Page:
The Yarrow Fellowship supported Swirles for the two sessions 192527, following which her next year was financed by a Hertha Ayrton Research Fellowship which allowed her to spent the year at Göttingen in Germany. There she studied quantum theory and other topics under Max Born and Werner Heisenberg at a really exciting time with Heisenberg's theory of quantum mechanics published in 1925 and Schrodinger's wave mechanics in 1926. Her research during this year led to her publishing a second part of The internal conversion of Gammarays again in the Proceedings of the Royal Society. Returning to England in 1928, Swirles was appointed as a assistant lecturer at the University of Manchester. She was awarded her doctorate from Cambridge in the following year. At Manchester she renewed her friendship with Douglas Hartree who was appointed as a professor there in 1929. Also at Manchester was Arthur Milne who had been appointed to succeed Sydney Chapman as Beyer professor of applied mathematics in 1925. Milne had collaborated with Fowler while at Cambridge and he was in a good position to provide Swirles with guidance in her research. With Milne's advice she tackled the problem of absorption of radiation by a gas, a topic which was highly relevant to the study of stellar structure.
Swirles left Manchester in 1931, working as an assistant lecturer in Bristol during 193132, then as an assistant lecturer at Imperial College, London, in 193233. In 1933 she returned to Manchester where she was appointed as a Lecturer in Applied Mathematics. She spent five years at Manchester during this second period there. During these five years she published papers such as: The coefficients of absorption and opacity of a partially degenerate gas (1933), The relativistic selfconsistent field (1935), and The relativistic interaction of two electrons in the selfconsistent field method (1936). She also collaborated with Douglas Hartree and they were assisted in their work by Hartree's father who did the numerical calculations using a Brunsviga hand calculating machine. The result was a publication of D R Hartree, W Hartree and B Swirles, Selfconsistent field, including exchange and superposition of configurations, with some results for oxygen published in the Philosophical Transactions of the Royal Society of London in 1939.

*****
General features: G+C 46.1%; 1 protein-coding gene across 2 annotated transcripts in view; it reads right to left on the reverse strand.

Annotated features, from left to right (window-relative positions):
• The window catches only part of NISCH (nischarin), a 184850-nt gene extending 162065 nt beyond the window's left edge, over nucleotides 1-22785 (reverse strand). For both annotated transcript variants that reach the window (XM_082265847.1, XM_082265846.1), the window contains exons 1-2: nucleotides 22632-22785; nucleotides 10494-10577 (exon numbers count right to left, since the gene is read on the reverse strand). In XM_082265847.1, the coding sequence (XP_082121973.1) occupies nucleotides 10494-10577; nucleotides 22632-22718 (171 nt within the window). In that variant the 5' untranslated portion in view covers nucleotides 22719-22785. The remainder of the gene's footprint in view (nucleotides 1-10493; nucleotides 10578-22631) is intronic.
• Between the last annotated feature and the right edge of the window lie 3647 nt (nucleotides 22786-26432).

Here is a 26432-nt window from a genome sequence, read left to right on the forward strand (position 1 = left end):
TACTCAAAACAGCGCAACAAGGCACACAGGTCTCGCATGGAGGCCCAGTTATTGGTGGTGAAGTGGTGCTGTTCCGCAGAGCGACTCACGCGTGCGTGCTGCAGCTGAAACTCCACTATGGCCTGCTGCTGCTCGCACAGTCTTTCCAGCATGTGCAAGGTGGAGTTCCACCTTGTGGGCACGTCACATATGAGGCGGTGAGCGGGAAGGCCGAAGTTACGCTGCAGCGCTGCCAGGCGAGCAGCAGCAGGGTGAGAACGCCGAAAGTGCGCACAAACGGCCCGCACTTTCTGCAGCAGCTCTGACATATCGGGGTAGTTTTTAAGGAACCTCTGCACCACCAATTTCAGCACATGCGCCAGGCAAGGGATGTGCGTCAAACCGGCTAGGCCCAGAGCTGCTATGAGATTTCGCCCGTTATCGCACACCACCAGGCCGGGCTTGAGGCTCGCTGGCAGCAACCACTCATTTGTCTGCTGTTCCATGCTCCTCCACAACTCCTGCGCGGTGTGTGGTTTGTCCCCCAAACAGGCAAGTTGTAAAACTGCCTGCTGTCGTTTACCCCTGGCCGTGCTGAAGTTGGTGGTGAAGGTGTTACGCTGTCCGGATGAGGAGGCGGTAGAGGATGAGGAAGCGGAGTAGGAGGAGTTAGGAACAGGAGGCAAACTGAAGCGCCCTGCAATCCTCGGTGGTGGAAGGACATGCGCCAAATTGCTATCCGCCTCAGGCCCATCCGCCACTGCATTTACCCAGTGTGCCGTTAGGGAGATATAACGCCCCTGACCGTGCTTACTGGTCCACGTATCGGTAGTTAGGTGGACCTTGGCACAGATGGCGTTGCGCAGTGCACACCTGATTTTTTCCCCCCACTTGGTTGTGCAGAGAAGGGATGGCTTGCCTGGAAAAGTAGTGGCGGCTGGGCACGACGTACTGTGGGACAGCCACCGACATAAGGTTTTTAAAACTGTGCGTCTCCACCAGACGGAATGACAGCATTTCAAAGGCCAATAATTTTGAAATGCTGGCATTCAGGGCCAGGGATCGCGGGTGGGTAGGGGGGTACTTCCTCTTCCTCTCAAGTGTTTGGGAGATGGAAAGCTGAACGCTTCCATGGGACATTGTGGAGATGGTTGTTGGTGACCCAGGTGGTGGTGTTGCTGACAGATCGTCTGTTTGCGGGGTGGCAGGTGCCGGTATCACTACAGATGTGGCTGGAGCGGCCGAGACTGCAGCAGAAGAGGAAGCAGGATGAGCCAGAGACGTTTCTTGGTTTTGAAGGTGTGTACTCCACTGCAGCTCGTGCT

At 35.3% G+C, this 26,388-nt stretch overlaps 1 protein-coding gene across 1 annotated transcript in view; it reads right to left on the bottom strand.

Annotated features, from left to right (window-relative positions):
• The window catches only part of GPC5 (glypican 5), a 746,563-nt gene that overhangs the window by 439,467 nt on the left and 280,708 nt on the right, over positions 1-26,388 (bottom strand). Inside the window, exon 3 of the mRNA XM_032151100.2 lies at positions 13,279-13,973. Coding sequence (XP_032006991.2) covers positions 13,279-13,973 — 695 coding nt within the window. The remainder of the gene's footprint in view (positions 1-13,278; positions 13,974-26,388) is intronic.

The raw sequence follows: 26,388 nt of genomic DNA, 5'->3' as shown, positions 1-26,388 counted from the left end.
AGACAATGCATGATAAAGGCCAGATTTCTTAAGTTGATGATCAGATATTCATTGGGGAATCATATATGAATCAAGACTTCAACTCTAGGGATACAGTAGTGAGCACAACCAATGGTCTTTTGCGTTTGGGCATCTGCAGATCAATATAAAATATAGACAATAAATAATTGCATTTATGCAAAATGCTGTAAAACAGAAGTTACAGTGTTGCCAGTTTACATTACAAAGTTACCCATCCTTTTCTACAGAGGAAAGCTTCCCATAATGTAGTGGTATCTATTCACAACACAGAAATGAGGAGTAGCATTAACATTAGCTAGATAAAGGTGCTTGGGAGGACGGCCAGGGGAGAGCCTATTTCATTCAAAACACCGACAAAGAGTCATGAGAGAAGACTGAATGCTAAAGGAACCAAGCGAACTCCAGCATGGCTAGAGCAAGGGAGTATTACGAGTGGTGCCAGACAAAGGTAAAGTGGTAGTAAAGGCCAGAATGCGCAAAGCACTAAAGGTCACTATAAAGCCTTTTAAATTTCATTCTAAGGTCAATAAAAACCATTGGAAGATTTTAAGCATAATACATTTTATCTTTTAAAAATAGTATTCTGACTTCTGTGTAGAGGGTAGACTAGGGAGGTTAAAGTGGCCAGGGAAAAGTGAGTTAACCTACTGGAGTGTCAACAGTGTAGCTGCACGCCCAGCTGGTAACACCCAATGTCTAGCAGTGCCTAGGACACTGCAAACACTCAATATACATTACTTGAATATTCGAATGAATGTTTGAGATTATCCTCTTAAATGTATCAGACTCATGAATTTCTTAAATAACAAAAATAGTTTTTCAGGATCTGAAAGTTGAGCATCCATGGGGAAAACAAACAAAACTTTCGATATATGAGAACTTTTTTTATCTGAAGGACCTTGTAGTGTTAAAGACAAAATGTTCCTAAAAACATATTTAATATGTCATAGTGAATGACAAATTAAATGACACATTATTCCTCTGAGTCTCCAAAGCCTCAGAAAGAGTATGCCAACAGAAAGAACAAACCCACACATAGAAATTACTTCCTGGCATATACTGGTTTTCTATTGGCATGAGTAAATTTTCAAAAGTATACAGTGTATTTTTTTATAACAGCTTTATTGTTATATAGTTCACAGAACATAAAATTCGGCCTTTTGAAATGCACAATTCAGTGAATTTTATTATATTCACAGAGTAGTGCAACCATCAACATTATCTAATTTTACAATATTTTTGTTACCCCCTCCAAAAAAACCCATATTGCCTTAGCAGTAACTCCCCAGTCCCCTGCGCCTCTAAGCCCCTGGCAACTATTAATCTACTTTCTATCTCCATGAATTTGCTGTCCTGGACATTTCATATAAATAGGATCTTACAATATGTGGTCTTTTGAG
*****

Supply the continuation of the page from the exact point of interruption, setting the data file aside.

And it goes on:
By the time this paper was in print, Swirles was back at Girton College, Cambridge, where she took up a Fellowship and a Lectureship in Mathematics. She remained at Girton for the rest of her career. In 1940 she married Harold Jeffreys who at that time was teaching geophysics at Cambridge. He had taught mathematics at Cambridge from 1922 to 1932 then, after fourteen years teaching geophysics, he was appointed as Plumian Professor of Astronomy in 1946. It was in this year of 1946 that Bertha Swirles Jeffreys, in collaboration with her husband Harold Jeffreys, published the classic text Methods of Mathematical Physics. They wrote in the Preface:
This book is intended to provide an account of those parts of pure mathematics that are most frequently needed in physics. ... We do not accept the common view that any argument is good enough if it is intended to be used by scientists. We hold that it is as necessary to science as to pure mathematics that the fundamental principles should be clearly stated and that the conclusions shall follow from them. But in science it is also necessary that the principles taken as fundamental shall be as closely related to observation as possible. ... We maintain therefore that careful analysis is more important in science than in pure mathematics, not less. We have also found repeatedly that the easiest way to make a statement reasonably plausible is to give a rigorous proof.... We consider it especially important that scientists should have reasonably accessible statements of conditions for the truth of the theorems that they use. ... We have ... often given proofs under more general conditions than are usually taught to scientists, where the usual sufficient conditions are often not satisfied in practice but less stringent ones are satisfied. ...